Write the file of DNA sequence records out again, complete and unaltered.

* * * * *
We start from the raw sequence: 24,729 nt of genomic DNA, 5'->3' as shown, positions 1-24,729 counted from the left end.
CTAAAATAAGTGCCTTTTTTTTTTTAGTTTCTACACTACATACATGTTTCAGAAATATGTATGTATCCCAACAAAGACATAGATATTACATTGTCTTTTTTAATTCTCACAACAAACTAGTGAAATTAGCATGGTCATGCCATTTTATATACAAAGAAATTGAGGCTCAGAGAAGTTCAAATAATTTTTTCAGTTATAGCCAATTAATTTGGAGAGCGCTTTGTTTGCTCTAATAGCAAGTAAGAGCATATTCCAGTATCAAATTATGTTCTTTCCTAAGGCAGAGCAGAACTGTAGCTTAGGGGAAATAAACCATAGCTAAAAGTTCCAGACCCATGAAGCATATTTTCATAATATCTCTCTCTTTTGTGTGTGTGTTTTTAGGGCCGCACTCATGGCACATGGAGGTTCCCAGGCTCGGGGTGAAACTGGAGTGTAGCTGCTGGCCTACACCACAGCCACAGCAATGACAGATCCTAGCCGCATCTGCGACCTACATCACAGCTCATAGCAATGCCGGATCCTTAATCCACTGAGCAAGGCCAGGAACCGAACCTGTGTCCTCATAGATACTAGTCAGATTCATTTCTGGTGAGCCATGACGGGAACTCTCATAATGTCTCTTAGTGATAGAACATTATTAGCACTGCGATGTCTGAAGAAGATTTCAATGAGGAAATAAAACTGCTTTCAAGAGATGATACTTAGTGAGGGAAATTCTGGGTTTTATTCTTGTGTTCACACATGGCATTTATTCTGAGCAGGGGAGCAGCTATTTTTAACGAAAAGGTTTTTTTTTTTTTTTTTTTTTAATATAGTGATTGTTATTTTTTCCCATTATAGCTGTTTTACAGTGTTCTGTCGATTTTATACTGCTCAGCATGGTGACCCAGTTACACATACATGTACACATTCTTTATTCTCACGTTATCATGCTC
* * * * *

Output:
We start from the raw sequence: 24,729 nt of genomic DNA, 5'->3' as shown, positions 1-24,729 counted from the left end.
CTAAAATAAGTGCCTTTTTTTTTTTAGTTTCTACACTACATACATGTTTCAGAAATATGTATGTATCCCAACAAAGACATAGATATTACATTGTCTTTTTTAATTCTCACAACAAACTAGTGAAATTAGCATGGTCATGCCATTTTATATACAAAGAAATTGAGGCTCAGAGAAGTTCAAATAATTTTTTCAGTTATAGCCAATTAATTTGGAGAGCGCTTTGTTTGCTCTAATAGCAAGTAAGAGCATATTCCAGTATCAAATTATGTTCTTTCCTAAGGCAGAGCAGAACTGTAGCTTAGGGGAAATAAACCATAGCTAAAAGTTCCAGACCCATGAAGCATATTTTCATAATATCTCTCTCTTTTGTGTGTGTGTTTTTAGGGCCGCACTCATGGCACATGGAGGTTCCCAGGCTCGGGGTGAAACTGGAGTGTAGCTGCTGGCCTACACCACAGCCACAGCAATGACAGATCCTAGCCGCATCTGCGACCTACATCACAGCTCATAGCAATGCCGGATCCTTAATCCACTGAGCAAGGCCAGGAACCGAACCTGTGTCCTCATAGATACTAGTCAGATTCATTTCTGGTGAGCCATGACGGGAACTCTCATAATGTCTCTTAGTGATAGAACATTATTAGCACTGCGATGTCTGAAGAAGATTTCAATGAGGAAATAAAACTGCTTTCAAGAGATGATACTTAGTGAGGGAAATTCTGGGTTTTATTCTTGTGTTCACACATGGCATTTATTCTGAGCAGGGGAGCAGCTATTTTTAACGAAAAGGTTTTTTTTTTTTTTTTTTTTTAATATAGTGATTGTTATTTTTTCCCATTATAGCTGTTTTACAGTGTTCTGTCGATTTTATACTGCTCAGCATGGTGACCCAGTTACACATACATGTACACATTCTTTATTCTCACGTTATCATGCTC